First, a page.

OK, so you made a really high offer to compete for a home; perhaps even tens of thousands over the seller's asking price. Problem is, you don't have all the cash to make that purchase. You are relying upon a mortgage.

That means that the sale price must be acceptable to your lender, and that is determined by the appraiser. Even if you think the home is worth what you offered, what if the appraiser doesn't? What then? Answer: Cash.

By committing extra cash in your offer, above and beyond your minimum down payment and loan fees required, for the potential of a low appraisal, you send a message to the seller that you really are serious about giving them the price you offered, no matter what, and you might even be able to beat out competing offers bringing all cash to the table. Here's an example scenario:

  • Buyer offers $575,000 which means lender's appraiser must agree that $575,000 is the fair market value for the property to get the loan.
  • Appraiser turns in an appraisal to the lender that indicates a value of $525,000.
  • Lender will only give the buyer a loan for a percentage of the purchase price or appraised value, whichever is less. In this case that's the appraised value, which means a loan amount of $472,500.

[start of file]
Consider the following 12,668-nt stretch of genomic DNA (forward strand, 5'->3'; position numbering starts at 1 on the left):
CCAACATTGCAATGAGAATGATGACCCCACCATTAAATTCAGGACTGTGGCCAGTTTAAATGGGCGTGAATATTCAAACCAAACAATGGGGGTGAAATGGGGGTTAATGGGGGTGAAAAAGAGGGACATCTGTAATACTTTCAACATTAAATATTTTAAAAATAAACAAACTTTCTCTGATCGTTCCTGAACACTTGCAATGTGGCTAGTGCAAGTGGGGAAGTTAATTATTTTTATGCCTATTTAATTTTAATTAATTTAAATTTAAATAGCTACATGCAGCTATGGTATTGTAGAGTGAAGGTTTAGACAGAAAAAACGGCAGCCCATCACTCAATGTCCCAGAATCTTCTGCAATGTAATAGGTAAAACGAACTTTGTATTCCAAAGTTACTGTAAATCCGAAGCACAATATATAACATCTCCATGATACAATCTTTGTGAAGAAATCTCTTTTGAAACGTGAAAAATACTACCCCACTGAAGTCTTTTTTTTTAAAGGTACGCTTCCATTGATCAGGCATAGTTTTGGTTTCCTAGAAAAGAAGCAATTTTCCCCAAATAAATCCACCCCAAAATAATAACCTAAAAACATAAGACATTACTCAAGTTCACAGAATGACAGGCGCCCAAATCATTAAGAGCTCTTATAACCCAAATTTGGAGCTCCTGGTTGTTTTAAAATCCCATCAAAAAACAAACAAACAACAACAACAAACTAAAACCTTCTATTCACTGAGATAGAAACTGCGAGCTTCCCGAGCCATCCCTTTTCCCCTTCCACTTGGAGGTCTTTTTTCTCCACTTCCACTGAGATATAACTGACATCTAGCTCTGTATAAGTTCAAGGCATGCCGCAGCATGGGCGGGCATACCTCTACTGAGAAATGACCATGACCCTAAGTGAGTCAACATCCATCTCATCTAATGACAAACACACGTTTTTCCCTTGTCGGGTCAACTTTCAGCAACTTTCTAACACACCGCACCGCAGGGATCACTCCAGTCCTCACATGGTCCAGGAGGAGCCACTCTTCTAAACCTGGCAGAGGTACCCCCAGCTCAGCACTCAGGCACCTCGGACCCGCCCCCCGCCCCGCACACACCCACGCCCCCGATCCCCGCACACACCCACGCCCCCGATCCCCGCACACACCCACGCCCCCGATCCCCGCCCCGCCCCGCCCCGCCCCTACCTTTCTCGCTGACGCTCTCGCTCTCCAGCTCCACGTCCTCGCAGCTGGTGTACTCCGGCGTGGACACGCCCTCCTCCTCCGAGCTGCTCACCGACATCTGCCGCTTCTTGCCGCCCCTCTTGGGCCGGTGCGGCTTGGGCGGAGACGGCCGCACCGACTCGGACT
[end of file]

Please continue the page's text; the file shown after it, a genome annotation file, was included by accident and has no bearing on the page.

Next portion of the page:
• To continue with the purchase at $575,000, the buyer must not only come up with the previously agreed percentage of the $525,000 (let's use 10% which is $52,500) but also the additional $50,000 to bridge the gap between the appraised value and agreed price, which would be a total of $102,500 down, in this scenario.

So to make the above example work in a purchase offer, the buyer would included a provision in the contract that commits in advance to bringing up to $50,000 additional down payment funds in the case of a low appraisal.

What happens if the appraisal is off by only $25,000? Then the buyer only has to come up with enough to bridge the gap, no more.

What happens if the buyer committed up to $50,000 additional down payment for a low appraisal in their offer, but the appraisal is off by $75,000? The seller could lower the price by $25,000 and the buyer come to the table with the additional $50,000 agreed to. However, the seller is in no way obligated to reduce their price and, if they won't, then we are back to the negotiating table. If no agreement can be made, the buyer should have the right to a refund of their earnest money, if their broker drafted a sufficient contingency in their favor.

Bottom Line

There are so many details and possible combinations of terms that can be included in a purchase offer, especially in a competitive market. Whether you are a buyer or seller, be sure you have an MVP Realty Group expert in your corner to advise you.